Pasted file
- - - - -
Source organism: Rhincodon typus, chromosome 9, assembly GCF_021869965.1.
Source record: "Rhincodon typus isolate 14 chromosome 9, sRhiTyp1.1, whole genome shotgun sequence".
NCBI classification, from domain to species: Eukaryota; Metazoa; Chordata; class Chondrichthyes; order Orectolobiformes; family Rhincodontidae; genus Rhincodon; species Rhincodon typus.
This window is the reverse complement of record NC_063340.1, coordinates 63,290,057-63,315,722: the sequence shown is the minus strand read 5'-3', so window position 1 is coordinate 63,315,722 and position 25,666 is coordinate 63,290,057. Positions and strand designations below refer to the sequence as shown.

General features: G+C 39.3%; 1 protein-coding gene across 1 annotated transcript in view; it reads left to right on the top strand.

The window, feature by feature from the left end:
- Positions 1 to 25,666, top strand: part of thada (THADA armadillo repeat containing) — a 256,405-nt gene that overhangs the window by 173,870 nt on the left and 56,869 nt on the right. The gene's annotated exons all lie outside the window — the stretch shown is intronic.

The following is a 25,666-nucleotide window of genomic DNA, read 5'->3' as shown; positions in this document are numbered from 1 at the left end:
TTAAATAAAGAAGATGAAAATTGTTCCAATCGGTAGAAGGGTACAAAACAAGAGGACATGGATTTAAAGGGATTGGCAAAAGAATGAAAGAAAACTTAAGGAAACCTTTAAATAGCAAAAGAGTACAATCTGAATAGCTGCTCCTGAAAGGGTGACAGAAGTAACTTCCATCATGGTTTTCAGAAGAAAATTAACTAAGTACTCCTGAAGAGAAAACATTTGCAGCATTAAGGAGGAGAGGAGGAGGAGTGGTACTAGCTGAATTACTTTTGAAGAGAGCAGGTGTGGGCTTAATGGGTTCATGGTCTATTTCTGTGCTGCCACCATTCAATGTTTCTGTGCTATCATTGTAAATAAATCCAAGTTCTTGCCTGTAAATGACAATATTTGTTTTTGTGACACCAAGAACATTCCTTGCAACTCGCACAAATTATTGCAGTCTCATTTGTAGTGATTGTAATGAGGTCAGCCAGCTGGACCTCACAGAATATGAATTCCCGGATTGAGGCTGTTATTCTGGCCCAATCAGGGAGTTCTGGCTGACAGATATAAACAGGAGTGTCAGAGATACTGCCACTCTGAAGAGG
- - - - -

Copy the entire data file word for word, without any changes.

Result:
Source organism: Rhincodon typus, chromosome 9, assembly GCF_021869965.1.
Source record: "Rhincodon typus isolate 14 chromosome 9, sRhiTyp1.1, whole genome shotgun sequence".
NCBI classification, from domain to species: Eukaryota; Metazoa; Chordata; class Chondrichthyes; order Orectolobiformes; family Rhincodontidae; genus Rhincodon; species Rhincodon typus.
This window is the reverse complement of record NC_063340.1, coordinates 63,290,057-63,315,722: the sequence shown is the minus strand read 5'-3', so window position 1 is coordinate 63,315,722 and position 25,666 is coordinate 63,290,057. Positions and strand designations below refer to the sequence as shown.

General features: G+C 39.3%; 1 protein-coding gene across 1 annotated transcript in view; it reads left to right on the top strand.

The window, feature by feature from the left end:
- Positions 1 to 25,666, top strand: part of thada (THADA armadillo repeat containing) — a 256,405-nt gene that overhangs the window by 173,870 nt on the left and 56,869 nt on the right. The gene's annotated exons all lie outside the window — the stretch shown is intronic.

The following is a 25,666-nucleotide window of genomic DNA, read 5'->3' as shown; positions in this document are numbered from 1 at the left end:
TTAAATAAAGAAGATGAAAATTGTTCCAATCGGTAGAAGGGTACAAAACAAGAGGACATGGATTTAAAGGGATTGGCAAAAGAATGAAAGAAAACTTAAGGAAACCTTTAAATAGCAAAAGAGTACAATCTGAATAGCTGCTCCTGAAAGGGTGACAGAAGTAACTTCCATCATGGTTTTCAGAAGAAAATTAACTAAGTACTCCTGAAGAGAAAACATTTGCAGCATTAAGGAGGAGAGGAGGAGGAGTGGTACTAGCTGAATTACTTTTGAAGAGAGCAGGTGTGGGCTTAATGGGTTCATGGTCTATTTCTGTGCTGCCACCATTCAATGTTTCTGTGCTATCATTGTAAATAAATCCAAGTTCTTGCCTGTAAATGACAATATTTGTTTTTGTGACACCAAGAACATTCCTTGCAACTCGCACAAATTATTGCAGTCTCATTTGTAGTGATTGTAATGAGGTCAGCCAGCTGGACCTCACAGAATATGAATTCCCGGATTGAGGCTGTTATTCTGGCCCAATCAGGGAGTTCTGGCTGACAGATATAAACAGGAGTGTCAGAGATACTGCCACTCTGAAGAGG